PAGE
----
A rundown of the various features, options, and settings when shooting still photos on the FujiFilm Finepix XP130 and XP120 waterproof adventure cameras.
The FujiFilm Finepix XP130 and its predecessor the XP120 both have a bunch of options for shooting photos. I’m dealing with them together here because there is so much in common between these models, and they share the same photo options, settings, and even use the same sensor.
With these cameras, you can choose things like size and quality, and there are some special modes such as panorama, burst mode, time-lapse, and panoramas. So here’s an overview of what the various settings and modes do on these cameras.
The XP120 and XP130 use the same sensor, a 16.4MP BSI-CMOS sensor. It creates images with a maximum size of 4608 by 3456 pixels in a 4:3 aspect ratio. You can also choose smaller sizes and different aspect ratios. The choices are:
Image sizes: L, M, S
Aspect Ratios: 4:3, 3:2, 16:9, 1:1
You set the image sizes and aspect ratios separately, which means you can mix and match them. These are the pixel dimensions of the various combinations.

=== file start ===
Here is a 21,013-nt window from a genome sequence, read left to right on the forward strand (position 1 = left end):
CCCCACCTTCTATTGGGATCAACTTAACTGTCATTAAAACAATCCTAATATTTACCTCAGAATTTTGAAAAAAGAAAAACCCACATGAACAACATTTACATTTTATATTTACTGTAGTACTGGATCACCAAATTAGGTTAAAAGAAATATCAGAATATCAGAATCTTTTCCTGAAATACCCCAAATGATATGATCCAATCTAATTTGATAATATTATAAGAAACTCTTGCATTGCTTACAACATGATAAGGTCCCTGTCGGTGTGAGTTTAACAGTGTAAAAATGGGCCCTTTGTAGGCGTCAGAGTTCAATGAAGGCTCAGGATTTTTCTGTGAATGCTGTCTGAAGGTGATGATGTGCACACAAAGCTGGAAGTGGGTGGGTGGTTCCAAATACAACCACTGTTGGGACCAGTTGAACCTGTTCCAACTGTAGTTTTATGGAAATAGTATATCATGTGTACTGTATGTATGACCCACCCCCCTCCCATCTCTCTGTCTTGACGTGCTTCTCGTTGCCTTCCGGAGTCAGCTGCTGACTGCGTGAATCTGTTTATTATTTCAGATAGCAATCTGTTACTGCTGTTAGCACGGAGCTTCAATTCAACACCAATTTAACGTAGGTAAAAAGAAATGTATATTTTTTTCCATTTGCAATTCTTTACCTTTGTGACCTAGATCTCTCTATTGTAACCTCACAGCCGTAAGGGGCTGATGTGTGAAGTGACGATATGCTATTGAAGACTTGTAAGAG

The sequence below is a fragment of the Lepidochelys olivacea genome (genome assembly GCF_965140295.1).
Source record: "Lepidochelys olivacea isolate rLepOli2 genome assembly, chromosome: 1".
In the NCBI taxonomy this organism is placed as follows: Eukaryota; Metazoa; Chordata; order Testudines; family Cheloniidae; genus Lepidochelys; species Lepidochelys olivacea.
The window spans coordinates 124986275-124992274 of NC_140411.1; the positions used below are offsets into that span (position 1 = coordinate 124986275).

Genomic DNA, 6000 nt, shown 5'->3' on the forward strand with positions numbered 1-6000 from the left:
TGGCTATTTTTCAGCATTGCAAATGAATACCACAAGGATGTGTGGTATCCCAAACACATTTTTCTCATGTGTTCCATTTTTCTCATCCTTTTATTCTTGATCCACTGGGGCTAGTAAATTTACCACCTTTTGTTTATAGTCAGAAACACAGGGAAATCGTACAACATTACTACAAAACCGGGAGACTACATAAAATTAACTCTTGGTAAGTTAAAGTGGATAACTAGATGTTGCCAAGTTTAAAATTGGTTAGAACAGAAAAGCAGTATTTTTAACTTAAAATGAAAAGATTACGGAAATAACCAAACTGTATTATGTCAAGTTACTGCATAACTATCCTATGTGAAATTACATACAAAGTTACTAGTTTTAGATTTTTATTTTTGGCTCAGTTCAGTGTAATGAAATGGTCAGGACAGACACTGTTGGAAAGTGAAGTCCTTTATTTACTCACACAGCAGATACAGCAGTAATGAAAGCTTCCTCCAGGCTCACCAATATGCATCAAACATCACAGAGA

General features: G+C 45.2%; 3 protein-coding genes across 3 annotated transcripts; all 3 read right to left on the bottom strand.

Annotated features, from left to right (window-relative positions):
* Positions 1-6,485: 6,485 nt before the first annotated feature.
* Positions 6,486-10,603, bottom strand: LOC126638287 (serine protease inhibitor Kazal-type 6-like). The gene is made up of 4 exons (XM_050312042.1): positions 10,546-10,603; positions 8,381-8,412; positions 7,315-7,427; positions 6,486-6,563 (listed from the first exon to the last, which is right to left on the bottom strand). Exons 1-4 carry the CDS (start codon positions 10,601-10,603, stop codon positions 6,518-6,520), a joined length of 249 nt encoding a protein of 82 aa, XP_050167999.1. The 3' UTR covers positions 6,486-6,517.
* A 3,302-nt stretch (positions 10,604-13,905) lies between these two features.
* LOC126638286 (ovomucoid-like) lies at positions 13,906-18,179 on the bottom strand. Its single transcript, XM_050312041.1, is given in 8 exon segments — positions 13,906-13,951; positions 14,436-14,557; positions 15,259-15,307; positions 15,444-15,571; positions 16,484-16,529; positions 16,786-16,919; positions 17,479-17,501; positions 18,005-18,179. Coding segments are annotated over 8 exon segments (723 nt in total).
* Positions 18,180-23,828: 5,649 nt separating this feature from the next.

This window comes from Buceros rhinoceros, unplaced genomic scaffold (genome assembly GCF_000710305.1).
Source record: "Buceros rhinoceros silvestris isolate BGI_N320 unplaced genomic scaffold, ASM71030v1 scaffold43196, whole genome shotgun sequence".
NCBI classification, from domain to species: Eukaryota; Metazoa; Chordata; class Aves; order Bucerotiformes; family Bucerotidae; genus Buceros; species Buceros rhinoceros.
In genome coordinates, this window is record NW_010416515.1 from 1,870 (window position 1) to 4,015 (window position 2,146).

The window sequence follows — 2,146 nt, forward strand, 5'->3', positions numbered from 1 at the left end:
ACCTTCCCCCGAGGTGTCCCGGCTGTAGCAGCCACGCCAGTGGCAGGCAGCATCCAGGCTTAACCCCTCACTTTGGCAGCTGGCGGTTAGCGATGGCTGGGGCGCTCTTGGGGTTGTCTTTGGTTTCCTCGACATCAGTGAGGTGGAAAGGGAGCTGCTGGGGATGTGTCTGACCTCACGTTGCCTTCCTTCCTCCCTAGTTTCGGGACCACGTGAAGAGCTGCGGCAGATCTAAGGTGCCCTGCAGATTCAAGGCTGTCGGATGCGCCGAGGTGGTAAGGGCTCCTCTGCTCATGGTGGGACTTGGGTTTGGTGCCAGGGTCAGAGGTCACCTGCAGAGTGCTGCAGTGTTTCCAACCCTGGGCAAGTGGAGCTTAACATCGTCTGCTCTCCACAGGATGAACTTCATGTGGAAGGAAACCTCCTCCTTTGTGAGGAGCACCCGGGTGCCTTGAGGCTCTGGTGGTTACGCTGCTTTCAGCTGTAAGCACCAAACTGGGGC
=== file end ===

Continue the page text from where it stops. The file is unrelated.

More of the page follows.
If you want to create the maximum size images that the camera is capable of, use the L setting combined with the 4:3 aspect ratio.
There are two image quality settings available: Fine and Normal.
The Fine option provides the highest quality. It applies a lighter touch of compression, which means that the file sizes are larger.
The Normal option has slightly reduced image quality but smaller files that are better for sharing online (if you’re sharing directly) or when using the camera’s wifi features.
If you want to ensure the best possible image quality, set the Image Quality Setting to F (for fine). The filesizes of the resulting images will be larger, but they’ll have less compression (and therefore retain better quality) than using the Normal setting.
Both cameras save their images as JPGs. They don’t have a RAW image format available. If you want to get technical, they use what’s known as EXIF 2.3 JPEG format.
In addition to the usual Auto ISO option, you can set ISOs from 100 up to 6400.
FujiFilm is obviously well-known as a film company, and they’ve long incorporated the distinctive looks of some of their films into their digital cameras. They’re basically filters, but they’re more specifically aiming at the look of film.